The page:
- Simon's Dadeland Mall in Miami, underwent a major renovation that transformed the once-drab 40-year-old mall into a light-filled space for shopping and dining that now occupies 1.4 million square feet.
- Cadillac Fairview's Carrefour Laval on the north shore of Montreal features a 75-foot-high, 200-foot-long skylight as its major architectural element. But what looks elegant during the day can seem dreary at night, so a second lighting plan was installed to add drama, says Gervais.
“The introduction of daylighting to the mall lighting mix presents a unique set of challenges,” says Gervais, whose firm designed the interiors for Carrefour Laval and Complexe Les Ailes (left), the redevelopment of the former Montreal Eatons by Ivanhoe Cambridge.
During the day, pre-programmed electronic sensors adjust the amount of light from ambient sources and decorative fixtures to complement the level of natural light.
Ottawa-based lighting designer Philip Gabriel recessed 50 watt low-voltage metal halide luminaires into a slot that rims the ceiling below the skylight's frame. “Halide fixtures are small and directable,” Gabriel says. “They can be aimed to create emphasis on storefront façades, a technique that can't be done with fluorescent fixtures,” Gabriel says. The renovation of Carrefour Laval included raising the ceiling surrounding the main corridor on two sides by up to four feet, allowing for the installation of a band of clerestory windows that brings continuous ribbons of daylight into the interior.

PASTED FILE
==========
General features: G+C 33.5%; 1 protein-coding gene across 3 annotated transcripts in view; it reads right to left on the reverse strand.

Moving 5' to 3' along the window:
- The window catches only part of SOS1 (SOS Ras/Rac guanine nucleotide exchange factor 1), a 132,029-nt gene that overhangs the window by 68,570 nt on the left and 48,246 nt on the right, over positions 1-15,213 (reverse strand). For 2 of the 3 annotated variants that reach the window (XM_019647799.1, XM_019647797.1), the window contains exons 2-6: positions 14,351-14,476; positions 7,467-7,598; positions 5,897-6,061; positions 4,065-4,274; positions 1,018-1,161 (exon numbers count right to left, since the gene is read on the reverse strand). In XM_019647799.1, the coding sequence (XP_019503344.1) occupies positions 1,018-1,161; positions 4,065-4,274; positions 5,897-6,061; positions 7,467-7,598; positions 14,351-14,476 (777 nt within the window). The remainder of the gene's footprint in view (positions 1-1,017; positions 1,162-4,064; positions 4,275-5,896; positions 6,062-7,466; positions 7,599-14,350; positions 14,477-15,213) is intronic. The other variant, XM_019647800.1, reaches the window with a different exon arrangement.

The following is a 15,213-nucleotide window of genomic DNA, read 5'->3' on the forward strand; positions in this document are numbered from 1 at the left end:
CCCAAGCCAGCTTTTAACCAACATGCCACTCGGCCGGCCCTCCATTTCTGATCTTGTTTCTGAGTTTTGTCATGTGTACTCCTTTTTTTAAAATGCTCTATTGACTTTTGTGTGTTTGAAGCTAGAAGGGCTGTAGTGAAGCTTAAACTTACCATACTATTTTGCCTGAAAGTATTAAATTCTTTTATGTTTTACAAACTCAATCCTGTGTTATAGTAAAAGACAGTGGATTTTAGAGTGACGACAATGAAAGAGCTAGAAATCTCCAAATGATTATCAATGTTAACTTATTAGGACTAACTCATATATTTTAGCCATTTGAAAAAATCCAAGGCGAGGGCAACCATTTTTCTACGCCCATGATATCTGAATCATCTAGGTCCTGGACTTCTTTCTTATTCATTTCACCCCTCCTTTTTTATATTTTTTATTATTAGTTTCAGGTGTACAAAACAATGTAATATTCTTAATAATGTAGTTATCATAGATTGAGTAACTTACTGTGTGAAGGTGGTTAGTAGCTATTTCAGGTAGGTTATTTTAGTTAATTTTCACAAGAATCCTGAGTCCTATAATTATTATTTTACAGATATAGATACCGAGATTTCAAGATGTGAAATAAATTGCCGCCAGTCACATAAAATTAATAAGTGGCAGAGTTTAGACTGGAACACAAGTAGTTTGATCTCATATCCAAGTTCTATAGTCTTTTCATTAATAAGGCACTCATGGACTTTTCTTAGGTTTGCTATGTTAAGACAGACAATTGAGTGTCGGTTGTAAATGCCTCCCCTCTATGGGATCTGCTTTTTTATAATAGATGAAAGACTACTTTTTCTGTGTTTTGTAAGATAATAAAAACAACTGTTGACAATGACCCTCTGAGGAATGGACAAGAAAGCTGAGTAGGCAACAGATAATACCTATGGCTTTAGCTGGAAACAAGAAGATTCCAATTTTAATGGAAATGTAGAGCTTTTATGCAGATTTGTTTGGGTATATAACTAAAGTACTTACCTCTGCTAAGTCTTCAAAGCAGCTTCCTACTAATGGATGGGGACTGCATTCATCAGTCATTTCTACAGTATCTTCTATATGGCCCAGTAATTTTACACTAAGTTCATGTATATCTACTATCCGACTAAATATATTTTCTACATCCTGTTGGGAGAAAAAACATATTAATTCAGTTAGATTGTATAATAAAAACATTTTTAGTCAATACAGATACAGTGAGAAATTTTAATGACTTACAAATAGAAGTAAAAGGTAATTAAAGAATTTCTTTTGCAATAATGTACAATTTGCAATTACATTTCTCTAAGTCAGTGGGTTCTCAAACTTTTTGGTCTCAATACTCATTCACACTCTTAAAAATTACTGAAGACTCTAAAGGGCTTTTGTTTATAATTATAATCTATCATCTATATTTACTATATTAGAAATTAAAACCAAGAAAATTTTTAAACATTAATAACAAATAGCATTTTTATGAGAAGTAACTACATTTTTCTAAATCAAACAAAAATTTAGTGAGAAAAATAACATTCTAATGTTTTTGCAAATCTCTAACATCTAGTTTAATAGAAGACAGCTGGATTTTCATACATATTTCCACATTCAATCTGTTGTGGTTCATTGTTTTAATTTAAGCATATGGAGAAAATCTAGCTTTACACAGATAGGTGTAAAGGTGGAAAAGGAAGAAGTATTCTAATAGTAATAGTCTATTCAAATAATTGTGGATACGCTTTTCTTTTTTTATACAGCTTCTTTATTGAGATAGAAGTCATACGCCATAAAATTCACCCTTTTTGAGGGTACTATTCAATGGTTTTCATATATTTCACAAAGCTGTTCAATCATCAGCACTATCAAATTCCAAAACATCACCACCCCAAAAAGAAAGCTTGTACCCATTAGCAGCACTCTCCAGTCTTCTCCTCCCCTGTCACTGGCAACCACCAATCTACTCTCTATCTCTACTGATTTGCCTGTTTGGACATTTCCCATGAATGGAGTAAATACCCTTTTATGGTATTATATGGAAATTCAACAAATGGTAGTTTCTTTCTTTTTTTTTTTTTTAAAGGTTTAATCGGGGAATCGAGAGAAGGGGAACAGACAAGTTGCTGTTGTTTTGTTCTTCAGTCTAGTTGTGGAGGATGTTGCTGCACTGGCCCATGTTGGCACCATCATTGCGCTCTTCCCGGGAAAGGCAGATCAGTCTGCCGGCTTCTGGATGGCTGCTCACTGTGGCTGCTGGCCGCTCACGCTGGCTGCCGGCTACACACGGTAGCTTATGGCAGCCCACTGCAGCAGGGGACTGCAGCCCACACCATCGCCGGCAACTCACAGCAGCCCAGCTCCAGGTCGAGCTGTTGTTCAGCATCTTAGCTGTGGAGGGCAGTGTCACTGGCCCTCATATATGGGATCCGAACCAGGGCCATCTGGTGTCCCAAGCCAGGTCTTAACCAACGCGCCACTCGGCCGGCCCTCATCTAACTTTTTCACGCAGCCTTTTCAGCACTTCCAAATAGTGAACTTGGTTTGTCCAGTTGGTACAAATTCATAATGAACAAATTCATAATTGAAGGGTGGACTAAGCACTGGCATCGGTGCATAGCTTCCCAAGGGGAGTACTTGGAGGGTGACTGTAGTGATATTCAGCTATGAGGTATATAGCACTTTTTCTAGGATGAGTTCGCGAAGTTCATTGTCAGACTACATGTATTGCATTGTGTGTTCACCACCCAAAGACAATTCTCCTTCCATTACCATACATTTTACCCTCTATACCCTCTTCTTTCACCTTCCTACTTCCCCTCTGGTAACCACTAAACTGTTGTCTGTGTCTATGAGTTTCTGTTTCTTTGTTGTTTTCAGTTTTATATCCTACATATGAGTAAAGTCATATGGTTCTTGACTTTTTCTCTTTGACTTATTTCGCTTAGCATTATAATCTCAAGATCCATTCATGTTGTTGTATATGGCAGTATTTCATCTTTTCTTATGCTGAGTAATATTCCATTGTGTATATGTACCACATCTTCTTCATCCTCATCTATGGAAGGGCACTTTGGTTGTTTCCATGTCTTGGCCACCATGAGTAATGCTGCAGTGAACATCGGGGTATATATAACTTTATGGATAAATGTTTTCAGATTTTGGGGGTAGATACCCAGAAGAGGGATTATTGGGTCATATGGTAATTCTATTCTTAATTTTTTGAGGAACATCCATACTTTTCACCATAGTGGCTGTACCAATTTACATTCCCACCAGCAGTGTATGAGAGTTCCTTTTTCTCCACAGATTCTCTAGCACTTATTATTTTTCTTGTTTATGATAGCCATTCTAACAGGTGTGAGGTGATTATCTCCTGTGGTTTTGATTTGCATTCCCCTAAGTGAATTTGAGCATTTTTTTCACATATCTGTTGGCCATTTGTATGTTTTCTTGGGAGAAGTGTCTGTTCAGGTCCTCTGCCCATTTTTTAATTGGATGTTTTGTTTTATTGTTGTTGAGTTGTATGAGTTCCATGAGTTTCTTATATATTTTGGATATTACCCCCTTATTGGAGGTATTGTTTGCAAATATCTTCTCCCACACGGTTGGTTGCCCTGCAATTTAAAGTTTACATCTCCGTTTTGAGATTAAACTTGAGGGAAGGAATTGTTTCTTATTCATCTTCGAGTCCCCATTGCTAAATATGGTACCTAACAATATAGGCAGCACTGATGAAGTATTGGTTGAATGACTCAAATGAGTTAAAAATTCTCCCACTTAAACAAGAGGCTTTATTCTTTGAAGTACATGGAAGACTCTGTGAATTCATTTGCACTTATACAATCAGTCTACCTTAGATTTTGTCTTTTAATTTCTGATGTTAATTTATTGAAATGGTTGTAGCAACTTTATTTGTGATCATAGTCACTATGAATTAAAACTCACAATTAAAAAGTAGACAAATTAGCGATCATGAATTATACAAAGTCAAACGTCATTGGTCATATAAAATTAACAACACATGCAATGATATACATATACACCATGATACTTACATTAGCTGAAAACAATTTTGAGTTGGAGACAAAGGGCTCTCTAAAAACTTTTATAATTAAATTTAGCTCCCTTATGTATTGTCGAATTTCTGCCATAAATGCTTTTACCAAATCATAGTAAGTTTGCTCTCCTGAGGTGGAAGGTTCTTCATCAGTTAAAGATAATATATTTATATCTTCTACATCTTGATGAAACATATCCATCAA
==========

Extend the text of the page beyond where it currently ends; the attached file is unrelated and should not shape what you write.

“In the past, the use of daylighting was typically limited to skylights at corridor intersections,” Gabriel points out. For projects where new wings have been added, Gabriel reports that daylight is introduced into 25 percent to 65 percent of the new space. “Developers we work with are taking the initiative about daylighting; they know that people like the feeling of being out-of-doors.”
Advances in lamp technology — improved CRI (color rendering index) levels of 80 to 85 or better, longer life and reduced energy consumption — contribute to aesthetic and cost-saving goals for mall managers and their design teams, according to Gabriel